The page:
The basic rule here is that, the simpler the sound and the fewer notes you play at the same time, the greater the degree of distortion you can apply before things turn overly cacophonous. Pedals with metal or screamer in the name tend to deliver heavy distortion flavours - sometimes with little ability to dial down the effect. Others that allude to blues or crunch usually offer a tamer effect. In all cases, it can be helpful to have some form of filtering after the distortion. Some - mainly bass-oriented - pedals offer a mix control. So, when it comes to nasty acidic baselines or guitar-style synth leads, a dose of distortion goes a long way.
The second area where stompboxes prove most popular and useful is in the modulation department. This covers a lot of ground, and like flavours of distortion, is populated with numerous types of processor with many subtle variations. The defining characteristic of traditional modulation effects is that they utilise some form of LFO (low frequency oscillator) to control a particular aspect of the sound. In the case of chorus and flanging, the design is essentially based around a short delay line where the delay time is modulated.
A phaser utilises a series of all pass filters (that change only the relative phase of the input), which creates a series of peaks and troughs in the frequency response when mixed with the original signal. The distinctive phasing quality is created by the position of cancellation and reinforcement points being swept up and down by an LFO. There are many variations on the modulation theme that also takes in amplitude modulation (tremolo) and frequency modulation (vibrato) amongst others.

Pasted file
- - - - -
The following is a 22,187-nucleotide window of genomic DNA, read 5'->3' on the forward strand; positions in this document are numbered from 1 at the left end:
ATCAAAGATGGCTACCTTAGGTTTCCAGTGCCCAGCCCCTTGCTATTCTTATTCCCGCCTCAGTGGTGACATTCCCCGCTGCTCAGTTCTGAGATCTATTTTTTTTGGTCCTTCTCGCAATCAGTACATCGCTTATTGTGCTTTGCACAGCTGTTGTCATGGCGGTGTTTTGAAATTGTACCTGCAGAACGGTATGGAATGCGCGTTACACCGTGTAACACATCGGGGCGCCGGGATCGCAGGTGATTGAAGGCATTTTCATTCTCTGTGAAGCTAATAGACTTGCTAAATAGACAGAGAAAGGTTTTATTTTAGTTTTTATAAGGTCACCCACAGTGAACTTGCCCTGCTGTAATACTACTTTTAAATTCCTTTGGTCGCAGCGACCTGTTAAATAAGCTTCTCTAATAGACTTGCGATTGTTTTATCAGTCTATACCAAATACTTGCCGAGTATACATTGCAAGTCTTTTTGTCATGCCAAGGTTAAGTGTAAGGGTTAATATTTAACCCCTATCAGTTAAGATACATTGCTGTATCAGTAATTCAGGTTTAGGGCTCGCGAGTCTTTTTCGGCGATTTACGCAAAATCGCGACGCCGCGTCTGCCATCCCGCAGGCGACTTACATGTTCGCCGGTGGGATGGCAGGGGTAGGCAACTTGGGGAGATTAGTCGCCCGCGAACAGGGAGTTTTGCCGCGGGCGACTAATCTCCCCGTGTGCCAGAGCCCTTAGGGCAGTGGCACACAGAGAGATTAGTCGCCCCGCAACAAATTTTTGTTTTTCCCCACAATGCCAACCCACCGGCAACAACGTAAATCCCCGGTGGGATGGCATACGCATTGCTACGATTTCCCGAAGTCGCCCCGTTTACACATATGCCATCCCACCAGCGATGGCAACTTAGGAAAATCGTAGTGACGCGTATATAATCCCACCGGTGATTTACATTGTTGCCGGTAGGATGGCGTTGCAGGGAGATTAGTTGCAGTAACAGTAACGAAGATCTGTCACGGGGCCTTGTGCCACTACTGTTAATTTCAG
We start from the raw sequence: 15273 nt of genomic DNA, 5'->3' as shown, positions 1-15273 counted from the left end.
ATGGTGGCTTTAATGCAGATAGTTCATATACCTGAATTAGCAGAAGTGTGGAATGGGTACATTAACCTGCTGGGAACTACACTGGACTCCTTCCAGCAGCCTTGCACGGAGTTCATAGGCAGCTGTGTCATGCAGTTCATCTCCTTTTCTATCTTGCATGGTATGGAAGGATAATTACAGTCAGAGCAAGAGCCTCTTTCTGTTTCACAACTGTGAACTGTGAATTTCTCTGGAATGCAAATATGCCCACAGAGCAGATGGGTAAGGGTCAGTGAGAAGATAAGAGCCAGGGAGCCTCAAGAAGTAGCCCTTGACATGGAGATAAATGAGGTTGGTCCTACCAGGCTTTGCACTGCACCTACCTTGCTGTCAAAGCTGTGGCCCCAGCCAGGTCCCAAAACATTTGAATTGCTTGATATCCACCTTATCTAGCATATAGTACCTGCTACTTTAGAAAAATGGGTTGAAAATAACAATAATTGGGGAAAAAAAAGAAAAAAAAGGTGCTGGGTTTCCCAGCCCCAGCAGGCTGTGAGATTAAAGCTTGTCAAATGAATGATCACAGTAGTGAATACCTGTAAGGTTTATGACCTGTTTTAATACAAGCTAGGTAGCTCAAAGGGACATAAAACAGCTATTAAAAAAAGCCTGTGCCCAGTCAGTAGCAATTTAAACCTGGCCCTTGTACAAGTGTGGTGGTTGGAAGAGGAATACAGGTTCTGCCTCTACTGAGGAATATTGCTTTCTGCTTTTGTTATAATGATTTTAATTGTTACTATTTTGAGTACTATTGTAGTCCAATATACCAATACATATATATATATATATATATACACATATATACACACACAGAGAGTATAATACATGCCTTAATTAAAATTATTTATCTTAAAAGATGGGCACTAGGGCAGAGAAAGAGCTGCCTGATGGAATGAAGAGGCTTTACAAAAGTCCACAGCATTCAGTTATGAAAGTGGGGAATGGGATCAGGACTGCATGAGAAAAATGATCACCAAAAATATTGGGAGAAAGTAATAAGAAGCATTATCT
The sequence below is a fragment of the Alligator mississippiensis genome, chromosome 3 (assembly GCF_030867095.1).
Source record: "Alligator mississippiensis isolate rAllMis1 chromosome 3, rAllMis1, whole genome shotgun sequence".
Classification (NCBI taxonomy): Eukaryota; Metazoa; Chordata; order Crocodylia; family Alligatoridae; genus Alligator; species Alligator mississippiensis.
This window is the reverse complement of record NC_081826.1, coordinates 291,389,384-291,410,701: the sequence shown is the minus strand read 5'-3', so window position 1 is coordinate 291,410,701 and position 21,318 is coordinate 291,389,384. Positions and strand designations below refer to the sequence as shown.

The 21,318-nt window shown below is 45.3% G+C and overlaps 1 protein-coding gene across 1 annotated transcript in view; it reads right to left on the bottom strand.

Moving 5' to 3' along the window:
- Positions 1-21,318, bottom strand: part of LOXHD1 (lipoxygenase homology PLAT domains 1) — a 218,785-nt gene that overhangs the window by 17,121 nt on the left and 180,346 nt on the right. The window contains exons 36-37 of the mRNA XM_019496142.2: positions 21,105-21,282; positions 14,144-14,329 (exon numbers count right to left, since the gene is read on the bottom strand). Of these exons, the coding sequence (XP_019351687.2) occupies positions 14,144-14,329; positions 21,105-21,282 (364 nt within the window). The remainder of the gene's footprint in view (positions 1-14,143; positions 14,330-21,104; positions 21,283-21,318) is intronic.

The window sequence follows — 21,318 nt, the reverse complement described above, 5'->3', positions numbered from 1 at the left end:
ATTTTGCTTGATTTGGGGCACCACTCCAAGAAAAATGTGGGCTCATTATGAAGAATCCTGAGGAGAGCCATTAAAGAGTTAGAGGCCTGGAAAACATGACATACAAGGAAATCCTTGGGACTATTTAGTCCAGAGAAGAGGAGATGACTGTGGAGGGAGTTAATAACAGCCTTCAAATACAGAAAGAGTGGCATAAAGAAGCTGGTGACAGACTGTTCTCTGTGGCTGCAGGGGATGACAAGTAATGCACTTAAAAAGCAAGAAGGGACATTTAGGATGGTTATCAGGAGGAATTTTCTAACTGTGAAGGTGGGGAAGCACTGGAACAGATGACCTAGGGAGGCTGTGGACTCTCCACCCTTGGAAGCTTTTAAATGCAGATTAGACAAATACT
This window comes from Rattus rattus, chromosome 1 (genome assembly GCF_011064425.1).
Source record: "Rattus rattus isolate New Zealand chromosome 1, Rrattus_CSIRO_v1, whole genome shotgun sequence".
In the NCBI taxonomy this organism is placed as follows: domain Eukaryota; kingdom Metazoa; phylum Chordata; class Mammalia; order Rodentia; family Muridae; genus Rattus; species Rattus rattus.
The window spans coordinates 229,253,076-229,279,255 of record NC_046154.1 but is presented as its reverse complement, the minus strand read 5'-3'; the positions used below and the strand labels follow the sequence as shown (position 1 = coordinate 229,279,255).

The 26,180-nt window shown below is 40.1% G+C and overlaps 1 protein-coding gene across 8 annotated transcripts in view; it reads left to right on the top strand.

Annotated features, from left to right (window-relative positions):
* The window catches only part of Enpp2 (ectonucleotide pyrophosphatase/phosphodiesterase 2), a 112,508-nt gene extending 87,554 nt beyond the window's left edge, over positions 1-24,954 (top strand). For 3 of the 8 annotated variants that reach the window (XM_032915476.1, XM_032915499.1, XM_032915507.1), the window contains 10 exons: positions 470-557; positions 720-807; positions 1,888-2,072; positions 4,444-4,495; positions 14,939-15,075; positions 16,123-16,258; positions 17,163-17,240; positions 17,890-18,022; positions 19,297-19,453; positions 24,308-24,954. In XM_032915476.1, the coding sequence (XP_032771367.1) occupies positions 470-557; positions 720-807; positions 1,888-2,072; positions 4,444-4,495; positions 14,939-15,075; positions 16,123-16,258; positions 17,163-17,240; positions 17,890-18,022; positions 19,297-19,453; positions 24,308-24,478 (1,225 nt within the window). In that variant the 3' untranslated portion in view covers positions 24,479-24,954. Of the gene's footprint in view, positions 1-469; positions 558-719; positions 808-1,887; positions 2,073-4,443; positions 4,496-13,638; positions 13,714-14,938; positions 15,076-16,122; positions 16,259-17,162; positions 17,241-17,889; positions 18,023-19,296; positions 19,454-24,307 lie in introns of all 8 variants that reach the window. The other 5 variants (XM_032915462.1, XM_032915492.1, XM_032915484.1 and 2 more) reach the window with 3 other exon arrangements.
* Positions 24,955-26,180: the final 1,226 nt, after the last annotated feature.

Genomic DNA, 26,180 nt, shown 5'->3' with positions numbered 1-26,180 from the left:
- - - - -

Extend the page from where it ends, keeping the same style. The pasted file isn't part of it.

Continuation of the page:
Delay, tone and control
Stompbox delays are also worthy of discussion, but the synthesist may ask - if I don't need to have an effect built into a small metal box with a switch, why not use a rack-mount delay? This gets right to the core of why stomp boxes are worth exploring - tone, simplicity and usability.
Chorus and flanging are based around a modulated delay. Many of the most favoured examples use bucket brigade delay line (BBDs). Like a digital delay, the signal level is sampled at regular intervals and passed into a buffer, but here analogue techniques rule the roost. The 'buckets' are a line of capacitors which pass charge from one to the next and, unlike digital, the quality degrades slightly at every step, making the output far less perfect and clean - great! These were at the core of most of the chorus units built into the synths of the '80s (eg Roland Juno). They helped fill out the sound of single-oscillator designs and are one of the main reasons for investing in a pedal like the Electro-Harmonix Memory Man Deluxe.